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Waterfront connection promises to inject life into city's south core.

So close... and yet so far.

That has been the traditional relationship of Thunder Bay's south core to its waterfront.

The Kaministiquia (Kam) River flows only a few hundred feet from the centre of the city's south core. However, because it is blocked off by buildings and a rail corridor, the river might as well be a hundred miles away.

Convinced that the entire city would benefit from improved water access, Thunder Bay council hired consultants Moore/George Associates to create a master plan for riverfront development. The consultant's $18-million riverfront plan includes an $11-million Kam Heritage Park as its centre piece.

If carried out, the plan would link the downtown to a scenic recreational space, beautifying the area for sightseers, boaters and visitors. It is hoped that the development would encourage private investment and tourism.

Although the entire plan could take more than a decade's worth of land acquisitions and construction to accomplish, city Councillor Betty Kennedy is confident that the people of Thunder Bay have the patience to carry it out.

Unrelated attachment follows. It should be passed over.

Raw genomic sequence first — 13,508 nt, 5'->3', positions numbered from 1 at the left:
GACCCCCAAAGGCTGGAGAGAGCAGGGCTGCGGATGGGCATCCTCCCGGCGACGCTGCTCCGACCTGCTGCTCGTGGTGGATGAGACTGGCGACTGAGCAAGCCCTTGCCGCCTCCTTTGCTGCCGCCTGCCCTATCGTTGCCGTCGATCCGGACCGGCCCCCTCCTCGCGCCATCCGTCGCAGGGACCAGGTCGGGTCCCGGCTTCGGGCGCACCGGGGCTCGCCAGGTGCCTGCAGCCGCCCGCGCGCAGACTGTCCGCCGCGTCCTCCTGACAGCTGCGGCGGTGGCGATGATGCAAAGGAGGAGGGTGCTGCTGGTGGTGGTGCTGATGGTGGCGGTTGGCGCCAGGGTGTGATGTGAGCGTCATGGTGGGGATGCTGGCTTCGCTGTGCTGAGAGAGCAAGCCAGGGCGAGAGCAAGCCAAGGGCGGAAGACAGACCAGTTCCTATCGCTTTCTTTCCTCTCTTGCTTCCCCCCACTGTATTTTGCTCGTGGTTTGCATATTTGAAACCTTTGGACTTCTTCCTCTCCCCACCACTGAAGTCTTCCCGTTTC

"It will take time, but we've got to stick at it," she says. "As long as there's a greater goal we're working towards, everyone will pitch in."

Kennedy and Councillor David Hamilton view the project as physical proof of the city's commitment to save the ailing south core.

It is estimated that the project could generate more than $10 million in construction as well as 200 person-years of employment. The Kam Heritage Park itself would produce the equivalent of 15 full-time jobs.


Other aspects of the waterfront master plan include enhancing the Mission Marsh conservation area, which is located on one of the Kam delta's islands, and maintaining selected used and disused industrial buildings as interpretive historical attractions.

As a first step, a so-called "starter project," the city has tendered a contract to renovate an underpass from the south core to a 30-metre stretch of the riverfront that will eventually have a dock, a viewing platform and a small park with a commissioned sculpture.

However, the project is off to a rocky start. The lowest bid for the job came back last month at almost $1.5 million, or $350,000 over budget. The city had $900,000 from the province's anti-recession fund to spend on the project this fall, but the added cost will likely mean a redesign and a delay until next year.
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Title Annotation:Focus on Thunder Bay; proposed development plan would link the downtown area with the Kaministiquia River
Author:Sanders, Larry
Publication:Northern Ontario Business
Date:Nov 1, 1991
Previous Article:Developers confident in condominium market.
Next Article:Business and citizens fight to save the city's south core.

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